Scarcity and Abundance

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Scarcity: The experience of not enough. We all encounter it as human beings, and the form it takes impacts us in drastically different ways. For example, the person who is chronically homeless faces scarcity of food, shelter, and safety. Someone with cancer feels the scarcity of health, strength, and autonomy. The person whose marriage is dissolving feels the scarcity of faithfulness, companionship, and love. Each of these individuals faces different forms of scarcity, and those sharply influence how they are able to cope with their circumstances.

Reading Matthew 14 today forced me to take another look at scarcity. In verse 9, Jesus learns that Herod had John the Baptist beheaded, and Jesus decides that he needs some time to himself. While he’s trying to retreat, though, the crowds follow him. Jesus sees them, and the text says that he “had compassion on them and healed those who were sick” (v. 14). The disciples then ask Jesus to send the crowds away so they can buy food for themselves, but Jesus instead tells the disciples to feed everyone. He takes their five loaves and two fish, blesses and breaks the bread, and dispenses them to the crowd. The text says, “Everyone ate until they were full, and they filled twelve baskets with the leftovers” (v. 20).

On the surface, this seems like a story of scarcity that we can apply to the need we witness around us today. The disciples doubted Jesus, yet Jesus was able to use the measly loaves and fishes to feed all 5,000 people with abundance. Certainly if we believe enough, Jesus will do the same for everyone who is hungry here on earth! While I have witnessed God providing for us in miraculous, incredible ways, if we choose to look around for just a little while, we inevitably face the question, “But then why did and why do people still go hungry?” This is where we meet the gritty, uncomfortable truth of scarcity: it exists.

While the truth of scarcity is prominent in Matthew and all around us, the myth of scarcity exists as well. We see the disciples function within a Zero-Sum Framework when they doubt that the five loaves and two fishes will suffice. In Zero-Sum thought, the quantity of any commodity is limited, to the degree that if someone else has, I must have not. If Jeff gets the promotion, I will get relegated; if Cindy gets married, she takes one more off the market; if Johnny gets attention, I will be ignored. In a Zero-Sum framework, we feel the myth of a scarcity that does not actually exist. We quantify uncalculable data to determine that, ultimately, regardless of the situation, we lose.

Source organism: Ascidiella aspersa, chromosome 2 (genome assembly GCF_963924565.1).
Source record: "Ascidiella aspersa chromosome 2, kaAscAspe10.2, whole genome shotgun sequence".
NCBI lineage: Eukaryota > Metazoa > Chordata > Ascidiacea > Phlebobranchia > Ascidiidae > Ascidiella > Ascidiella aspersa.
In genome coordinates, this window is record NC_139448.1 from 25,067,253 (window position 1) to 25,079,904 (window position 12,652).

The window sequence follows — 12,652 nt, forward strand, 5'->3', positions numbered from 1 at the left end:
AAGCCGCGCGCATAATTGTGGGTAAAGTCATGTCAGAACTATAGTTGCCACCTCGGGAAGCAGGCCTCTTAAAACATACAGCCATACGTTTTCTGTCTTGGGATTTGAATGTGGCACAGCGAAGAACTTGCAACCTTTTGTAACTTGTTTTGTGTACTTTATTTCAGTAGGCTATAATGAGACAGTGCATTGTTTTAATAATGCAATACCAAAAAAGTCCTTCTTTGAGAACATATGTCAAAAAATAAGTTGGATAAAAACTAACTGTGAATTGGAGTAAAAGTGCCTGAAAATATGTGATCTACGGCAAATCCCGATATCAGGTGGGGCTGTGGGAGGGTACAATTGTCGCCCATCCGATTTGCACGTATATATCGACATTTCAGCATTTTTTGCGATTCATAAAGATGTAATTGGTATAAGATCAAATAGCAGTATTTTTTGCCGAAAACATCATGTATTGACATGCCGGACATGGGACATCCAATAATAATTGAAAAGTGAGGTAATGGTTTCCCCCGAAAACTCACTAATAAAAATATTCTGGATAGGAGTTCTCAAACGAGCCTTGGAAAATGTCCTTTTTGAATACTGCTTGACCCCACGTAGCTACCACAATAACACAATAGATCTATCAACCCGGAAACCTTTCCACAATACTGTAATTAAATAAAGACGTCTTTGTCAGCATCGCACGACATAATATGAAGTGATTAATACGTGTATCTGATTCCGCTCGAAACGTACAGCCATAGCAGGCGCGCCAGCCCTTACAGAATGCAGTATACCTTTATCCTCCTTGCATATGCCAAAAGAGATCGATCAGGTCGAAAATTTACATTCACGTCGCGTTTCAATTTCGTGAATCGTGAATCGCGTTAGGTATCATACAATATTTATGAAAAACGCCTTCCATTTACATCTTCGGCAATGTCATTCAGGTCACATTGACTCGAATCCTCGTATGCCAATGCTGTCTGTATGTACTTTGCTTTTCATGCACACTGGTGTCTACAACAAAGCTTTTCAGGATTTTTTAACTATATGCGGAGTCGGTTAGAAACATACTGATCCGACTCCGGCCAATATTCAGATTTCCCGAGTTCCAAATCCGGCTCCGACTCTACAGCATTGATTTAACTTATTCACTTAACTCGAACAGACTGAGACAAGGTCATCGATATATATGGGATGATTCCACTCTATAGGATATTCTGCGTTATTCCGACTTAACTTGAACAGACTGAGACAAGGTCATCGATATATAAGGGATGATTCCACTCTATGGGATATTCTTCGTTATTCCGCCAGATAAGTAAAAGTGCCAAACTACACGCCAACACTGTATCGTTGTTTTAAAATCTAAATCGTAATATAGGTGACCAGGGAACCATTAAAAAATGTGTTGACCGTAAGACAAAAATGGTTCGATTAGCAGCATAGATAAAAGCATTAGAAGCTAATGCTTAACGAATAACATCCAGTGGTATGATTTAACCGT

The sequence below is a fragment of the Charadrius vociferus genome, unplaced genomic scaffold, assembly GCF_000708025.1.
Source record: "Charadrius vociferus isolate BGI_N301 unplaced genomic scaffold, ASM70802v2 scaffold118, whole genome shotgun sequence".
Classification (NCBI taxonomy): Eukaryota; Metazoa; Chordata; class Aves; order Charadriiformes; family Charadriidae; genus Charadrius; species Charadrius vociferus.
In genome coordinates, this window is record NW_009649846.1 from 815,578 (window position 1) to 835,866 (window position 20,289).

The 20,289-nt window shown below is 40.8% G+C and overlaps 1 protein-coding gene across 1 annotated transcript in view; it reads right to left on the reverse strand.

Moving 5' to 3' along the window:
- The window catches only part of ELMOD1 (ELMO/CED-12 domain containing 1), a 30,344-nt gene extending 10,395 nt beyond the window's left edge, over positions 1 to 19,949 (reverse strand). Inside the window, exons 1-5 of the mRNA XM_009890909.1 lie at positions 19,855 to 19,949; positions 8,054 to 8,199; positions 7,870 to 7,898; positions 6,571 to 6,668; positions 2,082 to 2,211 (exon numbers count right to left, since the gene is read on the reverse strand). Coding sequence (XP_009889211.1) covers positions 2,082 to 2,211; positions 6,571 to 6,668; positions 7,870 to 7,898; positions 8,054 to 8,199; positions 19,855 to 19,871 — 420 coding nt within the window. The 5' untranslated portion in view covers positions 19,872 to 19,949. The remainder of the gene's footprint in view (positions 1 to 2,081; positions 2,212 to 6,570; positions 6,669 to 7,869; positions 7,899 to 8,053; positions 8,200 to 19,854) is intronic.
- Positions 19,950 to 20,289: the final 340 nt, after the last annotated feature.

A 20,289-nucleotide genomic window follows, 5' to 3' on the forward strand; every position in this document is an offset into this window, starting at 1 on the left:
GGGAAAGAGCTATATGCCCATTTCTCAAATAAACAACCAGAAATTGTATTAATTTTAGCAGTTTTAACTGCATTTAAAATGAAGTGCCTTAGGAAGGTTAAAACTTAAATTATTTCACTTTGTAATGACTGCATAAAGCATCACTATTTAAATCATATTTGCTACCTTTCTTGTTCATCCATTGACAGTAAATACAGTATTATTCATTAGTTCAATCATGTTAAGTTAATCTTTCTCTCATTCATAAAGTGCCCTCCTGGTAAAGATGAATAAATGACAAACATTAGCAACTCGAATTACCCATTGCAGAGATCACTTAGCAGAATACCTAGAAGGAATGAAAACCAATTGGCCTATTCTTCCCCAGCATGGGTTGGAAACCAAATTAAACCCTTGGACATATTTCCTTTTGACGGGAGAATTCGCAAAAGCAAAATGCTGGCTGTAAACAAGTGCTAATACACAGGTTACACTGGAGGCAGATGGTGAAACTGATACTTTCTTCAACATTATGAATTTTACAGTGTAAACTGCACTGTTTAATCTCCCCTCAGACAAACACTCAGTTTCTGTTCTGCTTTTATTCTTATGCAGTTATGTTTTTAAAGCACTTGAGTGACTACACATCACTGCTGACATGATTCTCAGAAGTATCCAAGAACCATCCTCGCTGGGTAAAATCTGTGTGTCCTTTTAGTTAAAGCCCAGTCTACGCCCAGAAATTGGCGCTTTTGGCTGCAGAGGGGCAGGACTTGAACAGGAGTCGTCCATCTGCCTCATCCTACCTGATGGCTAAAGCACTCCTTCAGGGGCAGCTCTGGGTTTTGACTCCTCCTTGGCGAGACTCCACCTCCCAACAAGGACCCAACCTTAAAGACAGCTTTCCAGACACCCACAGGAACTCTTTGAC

Jesus corrected the disciples’ thinking. He forced them out of their Zero-Sum frameworks by grabbing those 5 loaves and 2 fish, blessing them and breaking the bread in a foreshadowing of the Last Supper, and distributing them until everyone had their fill. We are not meant to live within the myth of scarcity. Rather, in the face of our doubts and insecurities, we must trust in the One who can provide abundance.

And when we encounter the truth of scarcity, it is then our duty to remember the gifts God has given us, and to do our best to create abundance. As the 16th Century Carmelite nun, Teresa of Avila, said:

Yours are the feet with which [Christ] walks to do good,
Yours are the hands, with which he blesses all the world.
Yours are the hands, yours are the feet,
Yours are the eyes, you are his body.

When we see true scarcity, we are called to be Christ’s body. We are meant to look one another in the eye, to feel one another’s pain, and to do whatever we can to create abundance. As Christians, we need to hold in tension the reality that God can provide abundance, and that we also must work to create abundance as well.

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